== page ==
I’m off to hook my thumbs through the belt loops of my jeans & have another listen now.

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    1. I think Randy California didn’t bother to sue Led Zeppelin, because he knew that the phrases and chord progressions in Taurus which also appeared in Stairway To Heaven had been used many times before by different composers from Bach onwards.

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      1. I know what you mean, Andy, but the difference with Bach is that he didn’t record a definitive version (or any version!) and a recording is more than a collection of chord progressions.
        Just watched a couple of videos on the subject (before & after verdict) from a guy demonstrating the differences & similarities between the two, and he kind of changed his mind when he had the sheet-music of both songs side by side as they were less similar visually that audibly. (He’d originally been unable to locate that of ‘Taurus’.)

        The jury were apparently forbidden from comparing the two recordings (‘though it’s difficult to imagine they didn’t have a listen at home!) and had to make their judgement on expert opinion based on the sheet-music only. Again, a recording is more than notes on a scale, and the ‘feel’ of both is incredibly similar – a medievel feel admittedly! – and they may sound more similar than the sheet-music would suggest. But who cares about the sheet-music?!? It’s the recording which matters, to me at least.

        I wasn’t very convinced by Led Zep’s claim that they ‘might’ have been exposed to the song either. They played several concerts on the same bill & while Spirit may never have become a massive band they were respected by other musicians (Hendrix, etc.) and I’d be amazed if Page & Plant had never listened to the work of the ‘child prodigy’ Randy California – only sixteen when Taurus appeared.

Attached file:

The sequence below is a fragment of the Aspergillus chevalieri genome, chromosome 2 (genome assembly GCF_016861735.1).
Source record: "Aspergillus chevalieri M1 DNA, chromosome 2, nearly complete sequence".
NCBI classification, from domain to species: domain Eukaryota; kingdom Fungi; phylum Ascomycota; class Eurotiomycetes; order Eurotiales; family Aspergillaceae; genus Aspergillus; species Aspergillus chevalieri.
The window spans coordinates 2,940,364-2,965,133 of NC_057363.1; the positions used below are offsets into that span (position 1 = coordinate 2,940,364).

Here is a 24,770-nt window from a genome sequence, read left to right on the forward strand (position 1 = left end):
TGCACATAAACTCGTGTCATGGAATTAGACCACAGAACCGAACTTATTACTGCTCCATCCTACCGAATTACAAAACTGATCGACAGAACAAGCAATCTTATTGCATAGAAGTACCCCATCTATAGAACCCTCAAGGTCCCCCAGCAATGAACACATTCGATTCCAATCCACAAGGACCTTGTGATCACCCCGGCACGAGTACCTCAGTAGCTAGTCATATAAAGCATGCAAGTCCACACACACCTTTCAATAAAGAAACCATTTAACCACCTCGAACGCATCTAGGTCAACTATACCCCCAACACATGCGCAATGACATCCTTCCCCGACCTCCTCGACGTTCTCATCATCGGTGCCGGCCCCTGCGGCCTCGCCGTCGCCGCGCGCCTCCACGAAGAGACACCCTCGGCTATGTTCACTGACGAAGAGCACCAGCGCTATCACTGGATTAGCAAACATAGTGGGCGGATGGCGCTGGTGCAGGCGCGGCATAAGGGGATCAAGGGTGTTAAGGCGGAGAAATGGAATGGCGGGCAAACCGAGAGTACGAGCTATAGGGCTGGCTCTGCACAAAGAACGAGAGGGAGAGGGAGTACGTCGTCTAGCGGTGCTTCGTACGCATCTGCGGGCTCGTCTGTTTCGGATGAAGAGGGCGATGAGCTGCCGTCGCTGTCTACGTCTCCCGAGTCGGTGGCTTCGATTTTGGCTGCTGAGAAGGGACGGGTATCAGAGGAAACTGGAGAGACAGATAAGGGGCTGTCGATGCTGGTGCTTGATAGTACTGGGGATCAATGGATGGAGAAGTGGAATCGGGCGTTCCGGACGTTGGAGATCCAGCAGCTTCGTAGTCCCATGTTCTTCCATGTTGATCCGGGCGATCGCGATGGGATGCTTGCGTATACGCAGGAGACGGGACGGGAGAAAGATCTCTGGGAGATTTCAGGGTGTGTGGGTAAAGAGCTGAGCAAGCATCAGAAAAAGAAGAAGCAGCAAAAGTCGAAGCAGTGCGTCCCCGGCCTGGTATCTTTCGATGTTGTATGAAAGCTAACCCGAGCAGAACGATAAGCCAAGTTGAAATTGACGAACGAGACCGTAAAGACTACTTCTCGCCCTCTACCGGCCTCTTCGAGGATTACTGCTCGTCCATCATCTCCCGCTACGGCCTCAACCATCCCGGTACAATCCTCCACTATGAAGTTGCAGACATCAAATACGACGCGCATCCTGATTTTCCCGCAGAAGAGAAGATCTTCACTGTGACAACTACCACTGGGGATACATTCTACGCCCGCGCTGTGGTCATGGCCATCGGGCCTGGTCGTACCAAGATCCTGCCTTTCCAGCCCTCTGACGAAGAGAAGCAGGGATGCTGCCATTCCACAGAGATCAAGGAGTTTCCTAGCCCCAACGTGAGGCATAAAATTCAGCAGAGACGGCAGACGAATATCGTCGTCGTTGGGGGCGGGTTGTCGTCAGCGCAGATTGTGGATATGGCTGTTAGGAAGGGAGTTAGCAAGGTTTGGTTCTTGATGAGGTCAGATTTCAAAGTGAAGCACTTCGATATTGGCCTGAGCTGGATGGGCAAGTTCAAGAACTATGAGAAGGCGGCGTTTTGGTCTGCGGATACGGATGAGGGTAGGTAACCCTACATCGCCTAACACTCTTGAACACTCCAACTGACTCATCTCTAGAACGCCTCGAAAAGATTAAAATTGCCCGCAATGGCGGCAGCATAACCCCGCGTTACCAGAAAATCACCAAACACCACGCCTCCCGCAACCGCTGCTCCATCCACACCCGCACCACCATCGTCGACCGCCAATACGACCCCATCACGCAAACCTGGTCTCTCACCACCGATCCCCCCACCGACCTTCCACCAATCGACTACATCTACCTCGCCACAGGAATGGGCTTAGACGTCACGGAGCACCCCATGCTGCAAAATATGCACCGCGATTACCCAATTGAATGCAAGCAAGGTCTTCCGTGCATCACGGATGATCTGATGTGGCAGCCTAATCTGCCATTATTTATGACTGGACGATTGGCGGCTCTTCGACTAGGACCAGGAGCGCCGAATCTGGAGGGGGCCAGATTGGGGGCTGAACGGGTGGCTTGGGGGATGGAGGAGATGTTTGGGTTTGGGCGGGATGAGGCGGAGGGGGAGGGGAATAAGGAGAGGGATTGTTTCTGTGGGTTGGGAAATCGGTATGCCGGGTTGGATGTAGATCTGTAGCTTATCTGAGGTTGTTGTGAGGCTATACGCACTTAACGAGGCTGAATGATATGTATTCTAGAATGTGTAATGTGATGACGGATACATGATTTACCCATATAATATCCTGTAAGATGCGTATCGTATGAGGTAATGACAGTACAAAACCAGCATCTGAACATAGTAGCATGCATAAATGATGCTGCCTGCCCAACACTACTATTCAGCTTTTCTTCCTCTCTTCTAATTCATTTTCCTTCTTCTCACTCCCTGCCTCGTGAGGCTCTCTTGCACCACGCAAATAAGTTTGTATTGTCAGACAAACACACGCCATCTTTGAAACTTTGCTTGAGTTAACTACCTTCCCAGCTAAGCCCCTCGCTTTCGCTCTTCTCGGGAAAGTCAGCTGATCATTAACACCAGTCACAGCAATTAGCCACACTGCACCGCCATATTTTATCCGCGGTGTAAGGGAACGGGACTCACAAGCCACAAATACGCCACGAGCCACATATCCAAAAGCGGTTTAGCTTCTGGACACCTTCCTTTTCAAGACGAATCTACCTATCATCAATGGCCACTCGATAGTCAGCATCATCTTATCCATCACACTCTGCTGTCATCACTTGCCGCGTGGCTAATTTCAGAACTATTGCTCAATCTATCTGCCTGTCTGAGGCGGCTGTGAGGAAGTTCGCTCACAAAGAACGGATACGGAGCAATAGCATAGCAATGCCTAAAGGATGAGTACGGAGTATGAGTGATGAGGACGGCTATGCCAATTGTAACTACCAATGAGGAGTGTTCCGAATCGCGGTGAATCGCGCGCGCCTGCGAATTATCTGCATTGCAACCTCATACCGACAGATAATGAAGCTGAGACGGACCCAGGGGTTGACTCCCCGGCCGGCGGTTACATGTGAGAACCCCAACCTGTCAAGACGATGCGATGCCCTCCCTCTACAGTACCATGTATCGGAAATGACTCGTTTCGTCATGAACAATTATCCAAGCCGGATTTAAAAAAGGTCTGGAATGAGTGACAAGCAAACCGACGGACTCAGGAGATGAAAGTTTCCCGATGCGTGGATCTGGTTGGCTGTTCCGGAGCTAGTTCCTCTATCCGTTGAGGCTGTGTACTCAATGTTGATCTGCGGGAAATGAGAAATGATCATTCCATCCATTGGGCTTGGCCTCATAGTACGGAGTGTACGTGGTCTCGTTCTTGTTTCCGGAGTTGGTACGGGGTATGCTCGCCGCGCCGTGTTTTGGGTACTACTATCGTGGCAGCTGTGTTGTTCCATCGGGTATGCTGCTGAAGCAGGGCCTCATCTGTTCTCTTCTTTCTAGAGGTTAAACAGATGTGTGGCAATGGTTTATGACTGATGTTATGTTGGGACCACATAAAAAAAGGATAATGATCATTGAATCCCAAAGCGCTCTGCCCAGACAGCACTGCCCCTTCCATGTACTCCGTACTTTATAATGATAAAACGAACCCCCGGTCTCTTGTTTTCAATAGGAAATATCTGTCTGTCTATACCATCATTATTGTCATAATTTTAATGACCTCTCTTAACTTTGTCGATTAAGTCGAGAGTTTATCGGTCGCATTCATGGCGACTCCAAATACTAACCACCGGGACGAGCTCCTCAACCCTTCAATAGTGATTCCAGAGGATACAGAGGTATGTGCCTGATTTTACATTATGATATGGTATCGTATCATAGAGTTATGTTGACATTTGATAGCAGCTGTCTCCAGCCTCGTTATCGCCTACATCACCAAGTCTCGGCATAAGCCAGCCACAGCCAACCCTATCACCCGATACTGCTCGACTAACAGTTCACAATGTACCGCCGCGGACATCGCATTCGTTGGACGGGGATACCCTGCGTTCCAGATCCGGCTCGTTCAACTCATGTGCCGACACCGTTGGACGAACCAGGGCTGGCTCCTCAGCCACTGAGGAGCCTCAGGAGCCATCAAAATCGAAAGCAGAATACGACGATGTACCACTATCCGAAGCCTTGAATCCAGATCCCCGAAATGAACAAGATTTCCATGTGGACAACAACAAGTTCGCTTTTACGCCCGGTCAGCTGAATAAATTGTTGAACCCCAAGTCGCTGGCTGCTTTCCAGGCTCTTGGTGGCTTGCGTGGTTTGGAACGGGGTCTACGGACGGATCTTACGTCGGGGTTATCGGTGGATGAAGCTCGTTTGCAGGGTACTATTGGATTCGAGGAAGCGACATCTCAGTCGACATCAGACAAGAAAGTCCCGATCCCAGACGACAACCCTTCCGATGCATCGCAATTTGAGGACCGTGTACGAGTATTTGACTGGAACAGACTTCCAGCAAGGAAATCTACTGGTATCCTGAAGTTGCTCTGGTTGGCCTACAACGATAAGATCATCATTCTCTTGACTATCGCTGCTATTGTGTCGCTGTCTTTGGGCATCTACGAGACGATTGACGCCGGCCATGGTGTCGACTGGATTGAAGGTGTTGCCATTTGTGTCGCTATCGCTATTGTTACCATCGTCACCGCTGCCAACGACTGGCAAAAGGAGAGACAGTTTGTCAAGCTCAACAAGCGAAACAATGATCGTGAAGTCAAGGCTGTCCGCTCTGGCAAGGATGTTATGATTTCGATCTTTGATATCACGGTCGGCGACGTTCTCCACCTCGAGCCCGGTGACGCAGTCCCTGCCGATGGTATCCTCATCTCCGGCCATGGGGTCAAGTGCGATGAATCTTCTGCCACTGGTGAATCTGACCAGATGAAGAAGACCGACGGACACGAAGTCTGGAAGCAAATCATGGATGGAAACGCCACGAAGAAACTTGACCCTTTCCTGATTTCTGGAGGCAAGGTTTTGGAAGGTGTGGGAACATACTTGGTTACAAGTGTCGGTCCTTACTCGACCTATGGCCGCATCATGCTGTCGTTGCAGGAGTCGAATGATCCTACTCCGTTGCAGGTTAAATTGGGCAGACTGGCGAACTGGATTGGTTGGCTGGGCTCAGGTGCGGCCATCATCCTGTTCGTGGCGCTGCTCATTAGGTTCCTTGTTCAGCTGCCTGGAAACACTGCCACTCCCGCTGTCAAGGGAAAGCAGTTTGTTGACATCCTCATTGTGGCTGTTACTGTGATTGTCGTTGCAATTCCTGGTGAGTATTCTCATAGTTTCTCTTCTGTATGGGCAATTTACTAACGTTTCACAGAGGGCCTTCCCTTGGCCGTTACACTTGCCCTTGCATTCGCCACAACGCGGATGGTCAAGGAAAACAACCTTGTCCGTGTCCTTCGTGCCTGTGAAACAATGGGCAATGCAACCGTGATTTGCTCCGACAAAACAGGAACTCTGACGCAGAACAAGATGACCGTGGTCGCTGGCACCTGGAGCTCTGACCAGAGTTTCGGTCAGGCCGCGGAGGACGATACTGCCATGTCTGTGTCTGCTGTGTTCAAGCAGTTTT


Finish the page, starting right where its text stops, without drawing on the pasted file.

Mind you, the same YouTuber made the point that accepting claims of plaigirism based on ‘feel’ is a dangerous move liable to open the floodgates for greedy rights-holders; he thinks the case settled in Marvin Gaye’s favour against Robin Thicke & pals is one such case where the tracks sound more similar than they really are (according to sheet-music). I see his point but imagine most people are not visualizing the crochets & quavers as they listen.

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      2. Another factor I think worth mentioning is that different eras of pop music have a shared sound – think of the Porter-type songs from the 30s & 40s and how they were interpreted by the likes of Sinatra or Nat King Cole in the 50s; they all bear more than a passing resemblance to each other. Ditto the Merseybeat era of 63/64, and also the late 60s-early 70s, where the ‘Stairway to Heaven’/’Taurus’ claim stems from. Each era has its defining ‘sound’, and similarities are unavoidable.

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    1. That’s pretty tight for a ‘circular firing-squad’ – even makes the Labour Party look more creative in their mutual destruction approach.